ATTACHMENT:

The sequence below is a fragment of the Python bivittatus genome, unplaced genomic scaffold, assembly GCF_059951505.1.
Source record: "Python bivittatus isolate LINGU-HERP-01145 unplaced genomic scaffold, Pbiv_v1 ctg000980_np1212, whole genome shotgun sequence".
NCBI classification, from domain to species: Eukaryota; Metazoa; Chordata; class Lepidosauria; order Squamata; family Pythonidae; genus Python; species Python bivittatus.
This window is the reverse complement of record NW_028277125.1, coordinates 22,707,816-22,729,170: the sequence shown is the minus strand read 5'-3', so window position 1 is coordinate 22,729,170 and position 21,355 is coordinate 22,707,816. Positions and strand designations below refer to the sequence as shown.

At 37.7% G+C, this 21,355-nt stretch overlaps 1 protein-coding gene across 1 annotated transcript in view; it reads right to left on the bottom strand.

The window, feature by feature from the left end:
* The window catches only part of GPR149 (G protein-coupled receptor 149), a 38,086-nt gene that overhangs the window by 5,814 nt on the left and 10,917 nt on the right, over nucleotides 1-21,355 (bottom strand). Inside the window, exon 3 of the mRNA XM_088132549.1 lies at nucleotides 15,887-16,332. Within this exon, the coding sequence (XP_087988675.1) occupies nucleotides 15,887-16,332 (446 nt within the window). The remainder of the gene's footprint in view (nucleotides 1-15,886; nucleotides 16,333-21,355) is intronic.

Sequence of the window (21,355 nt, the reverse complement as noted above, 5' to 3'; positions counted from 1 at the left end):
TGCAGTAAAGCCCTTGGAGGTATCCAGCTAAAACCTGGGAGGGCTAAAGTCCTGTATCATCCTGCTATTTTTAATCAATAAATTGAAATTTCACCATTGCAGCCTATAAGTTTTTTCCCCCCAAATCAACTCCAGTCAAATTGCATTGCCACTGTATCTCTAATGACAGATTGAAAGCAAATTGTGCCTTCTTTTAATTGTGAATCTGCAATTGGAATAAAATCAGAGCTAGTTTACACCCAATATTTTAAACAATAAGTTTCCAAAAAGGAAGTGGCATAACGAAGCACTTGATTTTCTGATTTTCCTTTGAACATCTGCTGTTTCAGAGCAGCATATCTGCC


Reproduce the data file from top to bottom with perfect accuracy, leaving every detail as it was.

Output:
The sequence below is a fragment of the Python bivittatus genome, unplaced genomic scaffold, assembly GCF_059951505.1.
Source record: "Python bivittatus isolate LINGU-HERP-01145 unplaced genomic scaffold, Pbiv_v1 ctg000980_np1212, whole genome shotgun sequence".
NCBI classification, from domain to species: Eukaryota; Metazoa; Chordata; class Lepidosauria; order Squamata; family Pythonidae; genus Python; species Python bivittatus.
This window is the reverse complement of record NW_028277125.1, coordinates 22,707,816-22,729,170: the sequence shown is the minus strand read 5'-3', so window position 1 is coordinate 22,729,170 and position 21,355 is coordinate 22,707,816. Positions and strand designations below refer to the sequence as shown.

At 37.7% G+C, this 21,355-nt stretch overlaps 1 protein-coding gene across 1 annotated transcript in view; it reads right to left on the bottom strand.

The window, feature by feature from the left end:
* The window catches only part of GPR149 (G protein-coupled receptor 149), a 38,086-nt gene that overhangs the window by 5,814 nt on the left and 10,917 nt on the right, over nucleotides 1-21,355 (bottom strand). Inside the window, exon 3 of the mRNA XM_088132549.1 lies at nucleotides 15,887-16,332. Within this exon, the coding sequence (XP_087988675.1) occupies nucleotides 15,887-16,332 (446 nt within the window). The remainder of the gene's footprint in view (nucleotides 1-15,886; nucleotides 16,333-21,355) is intronic.

Sequence of the window (21,355 nt, the reverse complement as noted above, 5' to 3'; positions counted from 1 at the left end):
TGCAGTAAAGCCCTTGGAGGTATCCAGCTAAAACCTGGGAGGGCTAAAGTCCTGTATCATCCTGCTATTTTTAATCAATAAATTGAAATTTCACCATTGCAGCCTATAAGTTTTTTCCCCCCAAATCAACTCCAGTCAAATTGCATTGCCACTGTATCTCTAATGACAGATTGAAAGCAAATTGTGCCTTCTTTTAATTGTGAATCTGCAATTGGAATAAAATCAGAGCTAGTTTACACCCAATATTTTAAACAATAAGTTTCCAAAAAGGAAGTGGCATAACGAAGCACTTGATTTTCTGATTTTCCTTTGAACATCTGCTGTTTCAGAGCAGCATATCTGCC